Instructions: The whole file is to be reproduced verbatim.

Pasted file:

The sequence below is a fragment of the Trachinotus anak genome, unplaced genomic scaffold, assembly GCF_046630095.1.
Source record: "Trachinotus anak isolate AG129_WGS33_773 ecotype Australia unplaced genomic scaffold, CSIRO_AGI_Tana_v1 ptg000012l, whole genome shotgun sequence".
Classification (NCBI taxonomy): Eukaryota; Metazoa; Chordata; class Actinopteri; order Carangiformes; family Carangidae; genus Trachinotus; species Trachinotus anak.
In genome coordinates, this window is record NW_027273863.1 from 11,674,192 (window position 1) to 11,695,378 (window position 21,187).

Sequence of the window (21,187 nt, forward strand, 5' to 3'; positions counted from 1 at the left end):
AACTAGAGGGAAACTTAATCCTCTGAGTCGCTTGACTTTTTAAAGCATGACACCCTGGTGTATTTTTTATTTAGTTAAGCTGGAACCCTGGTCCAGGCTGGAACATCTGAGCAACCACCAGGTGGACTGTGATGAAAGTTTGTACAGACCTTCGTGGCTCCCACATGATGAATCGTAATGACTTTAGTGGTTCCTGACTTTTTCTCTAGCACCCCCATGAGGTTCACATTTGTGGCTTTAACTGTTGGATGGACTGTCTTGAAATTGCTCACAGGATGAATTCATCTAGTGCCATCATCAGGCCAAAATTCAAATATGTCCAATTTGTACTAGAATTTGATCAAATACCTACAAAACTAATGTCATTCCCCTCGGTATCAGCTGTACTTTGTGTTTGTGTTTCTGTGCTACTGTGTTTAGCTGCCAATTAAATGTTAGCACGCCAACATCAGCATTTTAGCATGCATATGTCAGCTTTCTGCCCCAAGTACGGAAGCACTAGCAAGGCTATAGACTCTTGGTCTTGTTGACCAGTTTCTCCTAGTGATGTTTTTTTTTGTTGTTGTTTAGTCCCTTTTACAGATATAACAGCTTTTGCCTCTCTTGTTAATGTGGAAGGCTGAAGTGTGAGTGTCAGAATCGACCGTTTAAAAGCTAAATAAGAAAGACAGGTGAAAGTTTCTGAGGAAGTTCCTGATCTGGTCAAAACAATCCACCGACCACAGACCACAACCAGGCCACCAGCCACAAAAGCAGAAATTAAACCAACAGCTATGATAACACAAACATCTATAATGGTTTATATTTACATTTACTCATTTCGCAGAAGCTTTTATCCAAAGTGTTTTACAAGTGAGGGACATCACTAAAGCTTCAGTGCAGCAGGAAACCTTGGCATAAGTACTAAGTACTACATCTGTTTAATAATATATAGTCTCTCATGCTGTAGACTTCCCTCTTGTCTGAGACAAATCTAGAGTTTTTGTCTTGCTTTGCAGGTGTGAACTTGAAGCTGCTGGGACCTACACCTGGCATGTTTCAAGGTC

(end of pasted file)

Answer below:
The sequence below is a fragment of the Trachinotus anak genome, unplaced genomic scaffold, assembly GCF_046630095.1.
Source record: "Trachinotus anak isolate AG129_WGS33_773 ecotype Australia unplaced genomic scaffold, CSIRO_AGI_Tana_v1 ptg000012l, whole genome shotgun sequence".
Classification (NCBI taxonomy): Eukaryota; Metazoa; Chordata; class Actinopteri; order Carangiformes; family Carangidae; genus Trachinotus; species Trachinotus anak.
In genome coordinates, this window is record NW_027273863.1 from 11,674,192 (window position 1) to 11,695,378 (window position 21,187).

Sequence of the window (21,187 nt, forward strand, 5' to 3'; positions counted from 1 at the left end):
AACTAGAGGGAAACTTAATCCTCTGAGTCGCTTGACTTTTTAAAGCATGACACCCTGGTGTATTTTTTATTTAGTTAAGCTGGAACCCTGGTCCAGGCTGGAACATCTGAGCAACCACCAGGTGGACTGTGATGAAAGTTTGTACAGACCTTCGTGGCTCCCACATGATGAATCGTAATGACTTTAGTGGTTCCTGACTTTTTCTCTAGCACCCCCATGAGGTTCACATTTGTGGCTTTAACTGTTGGATGGACTGTCTTGAAATTGCTCACAGGATGAATTCATCTAGTGCCATCATCAGGCCAAAATTCAAATATGTCCAATTTGTACTAGAATTTGATCAAATACCTACAAAACTAATGTCATTCCCCTCGGTATCAGCTGTACTTTGTGTTTGTGTTTCTGTGCTACTGTGTTTAGCTGCCAATTAAATGTTAGCACGCCAACATCAGCATTTTAGCATGCATATGTCAGCTTTCTGCCCCAAGTACGGAAGCACTAGCAAGGCTATAGACTCTTGGTCTTGTTGACCAGTTTCTCCTAGTGATGTTTTTTTTTGTTGTTGTTTAGTCCCTTTTACAGATATAACAGCTTTTGCCTCTCTTGTTAATGTGGAAGGCTGAAGTGTGAGTGTCAGAATCGACCGTTTAAAAGCTAAATAAGAAAGACAGGTGAAAGTTTCTGAGGAAGTTCCTGATCTGGTCAAAACAATCCACCGACCACAGACCACAACCAGGCCACCAGCCACAAAAGCAGAAATTAAACCAACAGCTATGATAACACAAACATCTATAATGGTTTATATTTACATTTACTCATTTCGCAGAAGCTTTTATCCAAAGTGTTTTACAAGTGAGGGACATCACTAAAGCTTCAGTGCAGCAGGAAACCTTGGCATAAGTACTAAGTACTACATCTGTTTAATAATATATAGTCTCTCATGCTGTAGACTTCCCTCTTGTCTGAGACAAATCTAGAGTTTTTGTCTTGCTTTGCAGGTGTGAACTTGAAGCTGCTGGGACCTACACCTGGCATGTTTCAAGGTC